AN ONLINE safety advocacy group is urging Government to extend cyber spying laws to include all teenagers under 18 to stop targeted advertising and data harvesting of Australian children.
Reset Australia said proposed privacy laws must stop teenage data snooping.
The organisation is advocating for a data code for children as part of the Federal Government’s privacy review.
It believes such a code would see social media giants and technology companies compelled to be designed with the interests of children and teenagers in mind.
Reset Austraialia said this would include greater controls for young people and limit targeted commercial advertising.
Executive Director Chris Cooper said social media was never designed to factor in child protection.
“We need some ground rules to protect how young people’s data is collected and used, especially given we don’t know the long-term ramifications of unchecked data harvesting,” he said.
“While we can look to the US’s lead, we should also closely look at what other countries have already implemented, such as the UK’s Age Appropriate Design Code, and Ireland’s proposed Fundamentals for a Child-Oriented Approach to Data Processing.”
Reset Australia understands Australia is considering following the US which requires parental consent before cyber giants can collect personal information in children under 13-years.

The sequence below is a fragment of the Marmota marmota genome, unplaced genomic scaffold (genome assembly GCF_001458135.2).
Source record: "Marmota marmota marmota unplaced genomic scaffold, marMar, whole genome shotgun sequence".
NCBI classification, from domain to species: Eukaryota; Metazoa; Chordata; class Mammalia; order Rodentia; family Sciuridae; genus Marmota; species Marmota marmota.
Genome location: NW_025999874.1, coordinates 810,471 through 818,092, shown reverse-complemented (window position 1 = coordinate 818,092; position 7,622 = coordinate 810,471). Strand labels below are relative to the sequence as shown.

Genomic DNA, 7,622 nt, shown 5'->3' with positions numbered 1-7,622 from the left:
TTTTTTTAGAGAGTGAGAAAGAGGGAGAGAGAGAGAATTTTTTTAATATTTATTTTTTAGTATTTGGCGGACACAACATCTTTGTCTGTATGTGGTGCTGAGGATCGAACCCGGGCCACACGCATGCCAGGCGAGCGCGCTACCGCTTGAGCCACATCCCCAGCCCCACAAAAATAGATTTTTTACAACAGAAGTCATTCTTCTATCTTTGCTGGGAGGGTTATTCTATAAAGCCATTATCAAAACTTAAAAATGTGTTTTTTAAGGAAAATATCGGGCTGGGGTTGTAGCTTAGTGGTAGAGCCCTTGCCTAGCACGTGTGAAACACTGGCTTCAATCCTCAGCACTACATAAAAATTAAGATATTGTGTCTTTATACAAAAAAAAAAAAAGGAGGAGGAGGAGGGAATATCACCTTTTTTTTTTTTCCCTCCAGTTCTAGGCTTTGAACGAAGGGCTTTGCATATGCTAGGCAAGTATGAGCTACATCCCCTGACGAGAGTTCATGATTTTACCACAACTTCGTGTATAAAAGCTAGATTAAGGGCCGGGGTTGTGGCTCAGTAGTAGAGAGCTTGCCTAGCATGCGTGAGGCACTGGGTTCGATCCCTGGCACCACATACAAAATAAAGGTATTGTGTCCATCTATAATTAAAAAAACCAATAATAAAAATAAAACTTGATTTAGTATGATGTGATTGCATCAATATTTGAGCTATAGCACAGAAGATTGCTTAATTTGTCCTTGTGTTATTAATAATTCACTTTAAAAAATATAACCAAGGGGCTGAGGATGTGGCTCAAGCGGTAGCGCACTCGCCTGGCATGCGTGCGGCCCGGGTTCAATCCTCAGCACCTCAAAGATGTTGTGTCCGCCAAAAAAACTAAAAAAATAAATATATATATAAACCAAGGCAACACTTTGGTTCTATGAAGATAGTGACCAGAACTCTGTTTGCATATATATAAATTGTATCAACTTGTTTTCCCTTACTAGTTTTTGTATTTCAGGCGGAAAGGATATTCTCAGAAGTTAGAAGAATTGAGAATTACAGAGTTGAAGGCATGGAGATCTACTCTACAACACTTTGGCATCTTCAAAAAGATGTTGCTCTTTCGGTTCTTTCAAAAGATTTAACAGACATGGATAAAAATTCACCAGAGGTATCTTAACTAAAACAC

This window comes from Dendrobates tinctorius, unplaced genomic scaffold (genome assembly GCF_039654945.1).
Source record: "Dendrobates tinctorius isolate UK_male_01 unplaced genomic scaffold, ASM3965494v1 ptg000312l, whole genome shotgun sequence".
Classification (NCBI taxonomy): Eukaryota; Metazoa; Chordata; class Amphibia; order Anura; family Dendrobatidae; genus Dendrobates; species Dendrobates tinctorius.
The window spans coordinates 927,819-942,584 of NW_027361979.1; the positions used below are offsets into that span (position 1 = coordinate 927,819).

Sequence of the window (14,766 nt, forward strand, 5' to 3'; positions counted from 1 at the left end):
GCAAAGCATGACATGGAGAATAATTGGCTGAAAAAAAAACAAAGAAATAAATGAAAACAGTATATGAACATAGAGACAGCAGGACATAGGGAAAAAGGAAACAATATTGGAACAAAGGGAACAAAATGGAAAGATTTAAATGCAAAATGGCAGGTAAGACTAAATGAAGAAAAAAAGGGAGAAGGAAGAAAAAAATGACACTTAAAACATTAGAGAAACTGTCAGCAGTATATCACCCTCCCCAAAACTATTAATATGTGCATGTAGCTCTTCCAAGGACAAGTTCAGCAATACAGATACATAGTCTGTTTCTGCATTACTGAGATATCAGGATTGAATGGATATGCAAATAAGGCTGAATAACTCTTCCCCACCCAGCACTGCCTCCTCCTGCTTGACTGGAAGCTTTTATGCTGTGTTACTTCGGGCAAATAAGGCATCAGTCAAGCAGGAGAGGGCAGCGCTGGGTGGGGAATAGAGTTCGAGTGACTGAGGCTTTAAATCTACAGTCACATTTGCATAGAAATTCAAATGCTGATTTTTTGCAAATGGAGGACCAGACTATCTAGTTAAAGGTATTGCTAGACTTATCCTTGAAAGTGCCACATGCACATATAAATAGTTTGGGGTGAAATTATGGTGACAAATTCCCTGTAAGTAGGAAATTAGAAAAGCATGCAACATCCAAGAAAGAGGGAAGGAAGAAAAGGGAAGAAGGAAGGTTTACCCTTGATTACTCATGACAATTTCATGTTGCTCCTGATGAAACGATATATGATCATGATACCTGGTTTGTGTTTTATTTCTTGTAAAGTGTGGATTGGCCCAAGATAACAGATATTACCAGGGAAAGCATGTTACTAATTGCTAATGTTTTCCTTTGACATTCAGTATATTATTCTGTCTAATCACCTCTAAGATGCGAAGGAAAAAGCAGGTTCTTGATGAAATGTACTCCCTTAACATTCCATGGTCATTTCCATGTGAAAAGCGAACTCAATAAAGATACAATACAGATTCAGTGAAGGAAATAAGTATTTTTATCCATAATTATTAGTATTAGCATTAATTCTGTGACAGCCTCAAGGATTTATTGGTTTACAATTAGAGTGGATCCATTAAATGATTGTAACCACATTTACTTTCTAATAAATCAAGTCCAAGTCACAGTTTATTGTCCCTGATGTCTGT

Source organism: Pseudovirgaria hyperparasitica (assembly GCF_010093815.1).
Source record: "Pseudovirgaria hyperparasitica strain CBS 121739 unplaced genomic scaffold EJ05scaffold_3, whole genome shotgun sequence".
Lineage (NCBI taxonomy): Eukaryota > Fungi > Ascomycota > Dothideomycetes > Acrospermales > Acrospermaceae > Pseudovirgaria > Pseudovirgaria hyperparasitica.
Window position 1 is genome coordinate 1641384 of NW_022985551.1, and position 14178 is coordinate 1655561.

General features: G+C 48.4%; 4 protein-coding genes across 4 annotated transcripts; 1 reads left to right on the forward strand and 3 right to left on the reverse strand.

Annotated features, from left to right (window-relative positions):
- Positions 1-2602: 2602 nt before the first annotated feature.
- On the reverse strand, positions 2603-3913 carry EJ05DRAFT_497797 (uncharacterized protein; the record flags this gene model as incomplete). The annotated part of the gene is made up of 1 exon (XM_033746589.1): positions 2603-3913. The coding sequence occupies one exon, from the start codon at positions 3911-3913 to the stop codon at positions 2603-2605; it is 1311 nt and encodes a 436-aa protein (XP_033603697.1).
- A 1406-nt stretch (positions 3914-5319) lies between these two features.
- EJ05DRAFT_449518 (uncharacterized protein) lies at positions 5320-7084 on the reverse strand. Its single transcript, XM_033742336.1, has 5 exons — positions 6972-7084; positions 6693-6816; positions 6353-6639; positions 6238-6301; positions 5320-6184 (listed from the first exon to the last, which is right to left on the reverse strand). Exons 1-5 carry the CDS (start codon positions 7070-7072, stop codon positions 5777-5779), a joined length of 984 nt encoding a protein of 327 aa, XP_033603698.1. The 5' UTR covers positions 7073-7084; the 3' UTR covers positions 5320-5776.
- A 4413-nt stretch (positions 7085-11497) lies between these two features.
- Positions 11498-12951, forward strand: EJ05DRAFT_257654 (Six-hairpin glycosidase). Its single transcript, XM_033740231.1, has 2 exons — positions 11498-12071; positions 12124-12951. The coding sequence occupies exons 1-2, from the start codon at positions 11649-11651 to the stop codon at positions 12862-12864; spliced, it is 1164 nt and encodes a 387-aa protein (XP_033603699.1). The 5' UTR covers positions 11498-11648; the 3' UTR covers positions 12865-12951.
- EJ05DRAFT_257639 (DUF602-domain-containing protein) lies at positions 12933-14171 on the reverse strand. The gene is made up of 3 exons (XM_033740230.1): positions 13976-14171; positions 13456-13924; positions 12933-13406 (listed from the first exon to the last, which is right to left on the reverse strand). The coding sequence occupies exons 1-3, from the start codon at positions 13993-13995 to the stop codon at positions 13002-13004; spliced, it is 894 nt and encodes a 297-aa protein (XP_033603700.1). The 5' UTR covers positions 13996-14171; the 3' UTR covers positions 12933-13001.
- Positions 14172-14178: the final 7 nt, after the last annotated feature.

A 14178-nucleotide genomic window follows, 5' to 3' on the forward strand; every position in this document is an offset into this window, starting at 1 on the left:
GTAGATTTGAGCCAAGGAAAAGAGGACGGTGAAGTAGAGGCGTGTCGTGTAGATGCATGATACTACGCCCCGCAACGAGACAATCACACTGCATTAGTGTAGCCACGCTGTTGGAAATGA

“We know that Big Tech treats children’s data in the same way as adults,” said Mr Cooper.
“So, we need to extend protections to all kids and teens, not just those under 13.”
In a recent experiment, Reset Australia said it found some teenagers were targeted by advertisers – including those promoting smoking, gambling, alcohol, extreme weight loss and dating status.
“The highly targeted nature of this advertising is different to incidental viewing of advertising. A school bus with a beer ad on the side of it can’t pick a kid interested in underage drinking and then follow them throughout their day. But a targeted, granular ad will be in their phone, monitoring their activities and ready to target them every time they use social media,” Mr Cooper explained.
“If we want to stop our children’s vulnerabilities being exploited, we need to tackle the root of the problem – unchecked data harvesting. We need to compel these platforms to design their services with the interests of children at the core.”
Are you concerned about your child’s safety online? If so, how do you monitor their social media use? Let us know in the comments below.